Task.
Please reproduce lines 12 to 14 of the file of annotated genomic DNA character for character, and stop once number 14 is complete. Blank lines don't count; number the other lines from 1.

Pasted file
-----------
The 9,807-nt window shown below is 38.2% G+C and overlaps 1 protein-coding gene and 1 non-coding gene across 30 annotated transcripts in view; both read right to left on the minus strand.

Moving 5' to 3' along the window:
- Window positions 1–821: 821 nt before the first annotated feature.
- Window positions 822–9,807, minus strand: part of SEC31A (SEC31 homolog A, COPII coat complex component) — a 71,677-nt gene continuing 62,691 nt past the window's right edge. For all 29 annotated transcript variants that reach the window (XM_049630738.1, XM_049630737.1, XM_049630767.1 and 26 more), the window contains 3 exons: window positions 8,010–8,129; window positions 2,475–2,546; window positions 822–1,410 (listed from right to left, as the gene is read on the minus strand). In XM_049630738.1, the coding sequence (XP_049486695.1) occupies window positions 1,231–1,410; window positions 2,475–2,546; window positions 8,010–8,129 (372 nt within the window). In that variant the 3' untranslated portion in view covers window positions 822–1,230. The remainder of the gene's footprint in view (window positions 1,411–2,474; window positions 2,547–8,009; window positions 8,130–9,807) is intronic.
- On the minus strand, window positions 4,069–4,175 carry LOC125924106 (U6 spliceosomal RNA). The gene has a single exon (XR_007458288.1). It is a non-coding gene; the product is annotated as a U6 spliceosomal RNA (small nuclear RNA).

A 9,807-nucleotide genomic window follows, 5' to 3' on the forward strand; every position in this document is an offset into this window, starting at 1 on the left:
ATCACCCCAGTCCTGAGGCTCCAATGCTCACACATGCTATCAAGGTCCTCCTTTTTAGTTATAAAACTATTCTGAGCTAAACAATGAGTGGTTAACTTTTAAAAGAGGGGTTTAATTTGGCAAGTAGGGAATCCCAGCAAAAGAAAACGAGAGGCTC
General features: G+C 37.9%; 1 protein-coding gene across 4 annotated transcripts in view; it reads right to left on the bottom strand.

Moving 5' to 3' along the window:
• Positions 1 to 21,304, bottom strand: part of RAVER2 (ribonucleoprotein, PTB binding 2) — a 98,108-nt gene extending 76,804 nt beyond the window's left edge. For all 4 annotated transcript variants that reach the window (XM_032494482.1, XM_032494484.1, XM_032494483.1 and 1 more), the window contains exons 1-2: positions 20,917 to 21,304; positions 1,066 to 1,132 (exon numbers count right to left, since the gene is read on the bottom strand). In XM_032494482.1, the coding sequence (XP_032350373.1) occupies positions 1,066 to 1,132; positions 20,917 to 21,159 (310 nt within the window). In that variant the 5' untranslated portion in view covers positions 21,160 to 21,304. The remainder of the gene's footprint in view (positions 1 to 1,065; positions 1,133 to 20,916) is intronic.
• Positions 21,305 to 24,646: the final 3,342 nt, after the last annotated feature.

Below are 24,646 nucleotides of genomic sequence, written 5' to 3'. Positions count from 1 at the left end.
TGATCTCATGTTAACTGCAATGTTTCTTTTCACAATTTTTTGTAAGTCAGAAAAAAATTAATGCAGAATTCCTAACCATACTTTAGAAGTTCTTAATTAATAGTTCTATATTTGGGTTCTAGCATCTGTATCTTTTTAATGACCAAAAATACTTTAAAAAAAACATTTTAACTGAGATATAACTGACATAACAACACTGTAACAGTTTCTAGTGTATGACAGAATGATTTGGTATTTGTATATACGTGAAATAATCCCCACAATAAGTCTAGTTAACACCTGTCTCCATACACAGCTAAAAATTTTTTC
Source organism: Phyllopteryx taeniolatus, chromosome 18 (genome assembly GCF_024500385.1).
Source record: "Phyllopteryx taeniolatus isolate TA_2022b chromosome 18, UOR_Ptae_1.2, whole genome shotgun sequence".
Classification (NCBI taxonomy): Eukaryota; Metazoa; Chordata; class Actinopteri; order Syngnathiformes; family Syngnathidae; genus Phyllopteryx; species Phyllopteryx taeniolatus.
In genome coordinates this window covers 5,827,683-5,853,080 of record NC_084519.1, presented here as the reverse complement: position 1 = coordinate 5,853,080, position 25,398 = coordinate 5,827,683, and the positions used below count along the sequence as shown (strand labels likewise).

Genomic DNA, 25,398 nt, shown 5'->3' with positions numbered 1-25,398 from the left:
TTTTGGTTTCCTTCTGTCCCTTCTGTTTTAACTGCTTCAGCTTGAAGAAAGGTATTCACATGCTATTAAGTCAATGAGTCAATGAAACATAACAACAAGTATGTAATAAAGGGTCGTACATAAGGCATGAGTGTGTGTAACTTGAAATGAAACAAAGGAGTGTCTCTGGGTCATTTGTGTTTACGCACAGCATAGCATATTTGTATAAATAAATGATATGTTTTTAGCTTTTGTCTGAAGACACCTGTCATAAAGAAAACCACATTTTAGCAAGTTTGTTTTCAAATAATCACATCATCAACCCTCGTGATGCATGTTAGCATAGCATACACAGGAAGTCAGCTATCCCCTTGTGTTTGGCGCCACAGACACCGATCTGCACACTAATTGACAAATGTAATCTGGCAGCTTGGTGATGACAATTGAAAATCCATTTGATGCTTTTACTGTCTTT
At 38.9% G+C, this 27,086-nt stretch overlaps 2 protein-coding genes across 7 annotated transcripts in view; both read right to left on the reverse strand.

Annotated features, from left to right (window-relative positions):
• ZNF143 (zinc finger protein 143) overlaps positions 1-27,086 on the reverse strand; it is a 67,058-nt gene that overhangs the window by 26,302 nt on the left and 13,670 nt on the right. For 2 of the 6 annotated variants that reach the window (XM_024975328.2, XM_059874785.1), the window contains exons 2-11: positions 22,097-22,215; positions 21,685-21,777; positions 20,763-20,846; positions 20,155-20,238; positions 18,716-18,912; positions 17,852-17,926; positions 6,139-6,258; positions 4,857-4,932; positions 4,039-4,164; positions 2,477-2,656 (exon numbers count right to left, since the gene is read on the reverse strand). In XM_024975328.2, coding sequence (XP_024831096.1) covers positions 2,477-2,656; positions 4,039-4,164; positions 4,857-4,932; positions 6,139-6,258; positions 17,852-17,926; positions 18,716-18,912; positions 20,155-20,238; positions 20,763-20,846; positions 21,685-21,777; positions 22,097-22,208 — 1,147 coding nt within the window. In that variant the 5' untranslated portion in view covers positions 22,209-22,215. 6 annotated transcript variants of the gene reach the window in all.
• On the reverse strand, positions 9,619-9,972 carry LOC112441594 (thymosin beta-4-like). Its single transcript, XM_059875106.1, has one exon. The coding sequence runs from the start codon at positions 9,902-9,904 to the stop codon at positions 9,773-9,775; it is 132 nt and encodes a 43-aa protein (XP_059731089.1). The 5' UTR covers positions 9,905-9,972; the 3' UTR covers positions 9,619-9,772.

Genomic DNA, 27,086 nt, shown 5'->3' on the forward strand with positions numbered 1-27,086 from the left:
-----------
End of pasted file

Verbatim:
Below are 24,646 nucleotides of genomic sequence, written 5' to 3'. Positions count from 1 at the left end.
TGATCTCATGTTAACTGCAATGTTTCTTTTCACAATTTTTTGTAAGTCAGAAAAAAATTAATGCAGAATTCCTAACCATACTTTAGAAGTTCTTAATTAATAGTTCTATATTTGGGTTCTAGCATCTGTATCTTTTTAATGACCAAAAATACTTTAAAAAAAACATTTTAACTGAGATATAACTGACATAACAACACTGTAACAGTTTCTAGTGTATGACAGAATGATTTGGTATTTGTATATACGTGAAATAATCCCCACAATAAGTCTAGTTAACACCTGTCTCCATACACAGCTAAAAATTTTTTC
Source organism: Phyllopteryx taeniolatus, chromosome 18 (genome assembly GCF_024500385.1).